ARCP Rule 65: Injunctions
Alabama Rules of Civil Procedure
VIII. PROVISIONAL AND FINAL REMEDIES AND SPECIAL PROCEEDINGS
Rule 65. Injunctions
(a) Preliminary Injunction.
(1) NOTICE. No preliminary injunction shall be issued without notice to the adverse party.
(2) CONSOLIDATION OF HEARING WITH TRIAL ON MERITS. Before or after the commencement of the hearing of an application for a preliminary injunction, the court may order the trial of the action on the merits to be advanced and consolidated with the hearing of the application. Even when this consolidation is not ordered, any evidence received upon an application for a preliminary injunction which would be admissible upon the trial on the merits becomes part of the record on the trial and need not be repeated upon the trial. This subdivision (a)(2) shall be so construed and applied as to save to the parties any rights they may have to trial by jury.
(b) Temporary restraining order; notice; hearing; duration. A temporary restraining order may be granted without written or oral notice to the adverse party or that party’s attorney only if (1) it clearly appears from specific facts shown by affidavit or by the verified complaint that immediate and irreparable injury, loss, or damage will result to the applicant before the adverse party or that party’s attorney can be heard in opposition, and (2) the applicant’s attorney certifies to the court in writing the efforts, if any, which have been made to give the notice and the reasons supporting the claim that notice should not be required. Every temporary restraining order granted without notice shall be endorsed with the date and hour of issuance; shall be filed forthwith in the clerk’s office and entered of record, and shall expire by its terms within such time after entry not to exceed ten (10) days, as the court fixes (except in domestic relations cases, the ten- (10-) day limitation shall not apply), unless within the time so fixed the order for good cause shown is extended or unless the party against whom the order is directed consents that it may be extended for a longer period. In case a temporary restraining order is granted without notice, the motion for a preliminary injunction shall be set down for hearing at the earliest possible time and takes precedence of all matters except older matters of the same character; and when the motion comes on for hearing the party who obtained the temporary restraining order shall proceed with the application for a preliminary injunction and, if he does not do so, the court shall dissolve the temporary restraining order. On two (2) days’ notice to the party who obtained the temporary restraining order without notice or on such shorter notice to that party as the court may prescribe, the adverse party may appear and move its dissolution or modification and in that event the court shall proceed to hear and determine such motion as expeditiously as the ends of justice require.
(c) Security. No restraining order or preliminary injunction shall issue except upon the giving of security by the applicant, in such sum as the court deems proper, for the payment of such costs, damages, and reasonable attorney fees as may be incurred or suffered by any party who is found to have been wrongfully enjoined or restrained; provided, however, no such security shall be required of the State of Alabama or of an officer or agency thereof, and provided further, in the discretion of the court, no such security may be required in domestic relations cases.
The provisions of Rule 65.1 apply to a surety upon a bond or undertaking under this rule.
(d) Form and scope of injunction or restraining order.
(1) Every order granting a restraining order shall describe in reasonable detail, and not by reference to the complaint or other document, the act or acts sought to be restrained; and is binding only upon the parties to the action, their officers, agents, servants, employees, and attorneys, and upon those persons in active concert or participation with them who receive actual notice of the order by personal service or otherwise.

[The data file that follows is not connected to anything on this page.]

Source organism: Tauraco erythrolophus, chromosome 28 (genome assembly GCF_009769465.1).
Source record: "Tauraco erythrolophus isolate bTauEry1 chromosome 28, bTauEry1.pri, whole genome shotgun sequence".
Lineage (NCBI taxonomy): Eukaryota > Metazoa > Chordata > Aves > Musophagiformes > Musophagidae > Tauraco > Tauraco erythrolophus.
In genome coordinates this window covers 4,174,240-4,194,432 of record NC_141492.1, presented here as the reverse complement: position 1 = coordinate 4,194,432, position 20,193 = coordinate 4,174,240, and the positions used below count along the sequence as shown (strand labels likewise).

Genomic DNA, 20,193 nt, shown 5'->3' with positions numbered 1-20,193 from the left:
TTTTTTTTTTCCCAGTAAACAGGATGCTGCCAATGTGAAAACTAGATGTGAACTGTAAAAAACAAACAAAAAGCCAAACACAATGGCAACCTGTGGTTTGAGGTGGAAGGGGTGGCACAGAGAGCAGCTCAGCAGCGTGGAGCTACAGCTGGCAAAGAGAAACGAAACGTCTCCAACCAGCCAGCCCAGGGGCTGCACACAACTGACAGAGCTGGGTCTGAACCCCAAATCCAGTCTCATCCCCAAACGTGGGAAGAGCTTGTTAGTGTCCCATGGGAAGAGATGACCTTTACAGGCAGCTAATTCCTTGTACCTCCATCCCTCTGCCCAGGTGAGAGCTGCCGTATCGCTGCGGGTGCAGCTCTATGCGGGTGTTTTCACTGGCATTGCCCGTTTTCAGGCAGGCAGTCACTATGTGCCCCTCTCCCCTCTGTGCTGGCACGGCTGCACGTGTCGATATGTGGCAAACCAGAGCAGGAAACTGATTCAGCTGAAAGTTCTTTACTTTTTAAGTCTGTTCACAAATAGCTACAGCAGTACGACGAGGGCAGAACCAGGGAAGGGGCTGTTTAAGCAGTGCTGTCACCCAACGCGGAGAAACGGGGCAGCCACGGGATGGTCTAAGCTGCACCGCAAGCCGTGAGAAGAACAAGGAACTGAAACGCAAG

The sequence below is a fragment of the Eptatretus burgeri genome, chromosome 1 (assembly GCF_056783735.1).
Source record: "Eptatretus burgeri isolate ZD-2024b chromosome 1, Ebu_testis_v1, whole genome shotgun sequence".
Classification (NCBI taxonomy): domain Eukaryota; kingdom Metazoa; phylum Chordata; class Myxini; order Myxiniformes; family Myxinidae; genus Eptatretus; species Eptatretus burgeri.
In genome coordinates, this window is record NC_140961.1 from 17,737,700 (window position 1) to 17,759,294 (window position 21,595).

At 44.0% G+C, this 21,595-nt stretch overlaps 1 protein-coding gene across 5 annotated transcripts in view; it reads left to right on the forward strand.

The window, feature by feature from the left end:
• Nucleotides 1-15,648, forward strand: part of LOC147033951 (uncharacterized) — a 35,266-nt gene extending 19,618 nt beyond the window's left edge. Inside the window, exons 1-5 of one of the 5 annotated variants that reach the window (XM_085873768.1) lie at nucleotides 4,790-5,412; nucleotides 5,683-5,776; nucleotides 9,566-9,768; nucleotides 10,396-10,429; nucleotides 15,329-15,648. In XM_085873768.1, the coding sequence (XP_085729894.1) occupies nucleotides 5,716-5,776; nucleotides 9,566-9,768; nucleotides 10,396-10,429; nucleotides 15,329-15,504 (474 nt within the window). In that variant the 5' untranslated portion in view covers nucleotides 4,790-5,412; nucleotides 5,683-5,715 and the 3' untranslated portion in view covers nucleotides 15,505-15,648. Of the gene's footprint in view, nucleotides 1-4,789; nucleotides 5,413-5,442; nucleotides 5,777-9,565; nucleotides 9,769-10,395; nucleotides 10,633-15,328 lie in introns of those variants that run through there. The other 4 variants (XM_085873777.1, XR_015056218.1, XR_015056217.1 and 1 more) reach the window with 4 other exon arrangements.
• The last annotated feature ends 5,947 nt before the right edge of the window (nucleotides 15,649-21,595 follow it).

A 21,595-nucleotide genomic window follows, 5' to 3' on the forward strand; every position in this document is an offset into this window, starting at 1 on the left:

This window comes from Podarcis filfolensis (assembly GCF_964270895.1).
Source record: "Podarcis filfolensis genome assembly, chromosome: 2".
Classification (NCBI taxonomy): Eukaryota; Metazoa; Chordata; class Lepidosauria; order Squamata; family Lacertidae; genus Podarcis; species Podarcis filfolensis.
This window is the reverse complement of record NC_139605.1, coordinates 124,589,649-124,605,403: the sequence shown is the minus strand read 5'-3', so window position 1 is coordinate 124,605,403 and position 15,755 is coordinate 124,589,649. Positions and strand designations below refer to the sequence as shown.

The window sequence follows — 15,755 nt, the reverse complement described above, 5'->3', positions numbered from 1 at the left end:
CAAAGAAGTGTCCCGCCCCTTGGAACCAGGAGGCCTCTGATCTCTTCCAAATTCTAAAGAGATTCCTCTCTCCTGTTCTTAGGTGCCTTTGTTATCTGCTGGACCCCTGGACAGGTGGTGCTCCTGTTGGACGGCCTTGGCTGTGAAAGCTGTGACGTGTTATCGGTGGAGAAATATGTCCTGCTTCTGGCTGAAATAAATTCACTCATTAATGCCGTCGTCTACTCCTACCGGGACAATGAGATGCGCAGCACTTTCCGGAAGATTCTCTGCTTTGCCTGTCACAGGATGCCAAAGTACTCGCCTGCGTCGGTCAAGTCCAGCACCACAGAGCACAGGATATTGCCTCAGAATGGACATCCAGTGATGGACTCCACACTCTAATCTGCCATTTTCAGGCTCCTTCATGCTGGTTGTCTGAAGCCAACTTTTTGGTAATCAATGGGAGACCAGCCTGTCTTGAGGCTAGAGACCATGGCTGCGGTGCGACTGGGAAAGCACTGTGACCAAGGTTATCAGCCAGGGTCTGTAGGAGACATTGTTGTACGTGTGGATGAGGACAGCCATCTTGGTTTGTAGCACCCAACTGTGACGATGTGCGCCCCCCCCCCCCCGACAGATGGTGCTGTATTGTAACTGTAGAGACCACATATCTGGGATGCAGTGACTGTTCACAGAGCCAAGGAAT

(2) Every order granting an injunction shall set forth the reasons for its issuance; shall be specific in terms; shall describe in reasonable detail, and not by reference to the complaint or other document, the act or acts sought to be restrained; and is binding only upon the parties to the action, their officers, agents, servants, employees, and attorneys, and upon those persons in active concert or participation with them who receive actual notice of the order by personal service or otherwise.
(dc) District court rule. Rule 65 does not apply in the district courts.
[Amended 6-17-75; Amended eff. 10-1-95.]
Committee Comments on 1973 Adoption
The rule is similar to Federal Rule 65. Subdivision (e) of the federal rule has no application in Alabama and has been omitted. And a specific reference has been made to attorneys’ fees in the first sentence of subdivision (c) in order to preserve Alabama practice which permits recovery of attorneys’ fees. McGraw v. Little, 198 Ala. 553, 73 So. 915 (1917); cf. French Piano & Organ Co. v. Porter, 134 Ala. 302, 32 So. 678 (1901). The formalities attending a temporary restraining order are not as strict as in federal practice.
This rule makes important changes in the procedure for obtaining an injunction, but it neither enlarges nor restricts the grounds on which injunctive relief can be granted. Although the procedural distinction between law and equity is abolished by merger, an injunction will continue to be available in those situations where it would have been available prior to the adoption of these rules.
In Alabama there have been two distinct methods of obtaining injunctions. Berman v. Wreck-A-Pair Bldg. Co., 234 Ala. 293, 175 So. 269 (1937). The first of these two procedures is an abbreviation of ancient English practice. The second was adopted as an alternative procedure by the Code of 1907. Code 1940, Tit. 7, § 1054 et seq. See Sims, Chancery Practice, § 651, p. 429 (1909). The chief difference between the two proceedings has been that under the alternative procedure notice and a hearing must be given the adverse party before a preliminary injunction is issued.
The procedure provided by this rule is very similar to the alternative procedure in Alabama. Thus adoption of the rule will eliminate the older procedure and in substance make the alternative procedure the sole method of obtaining an injunction.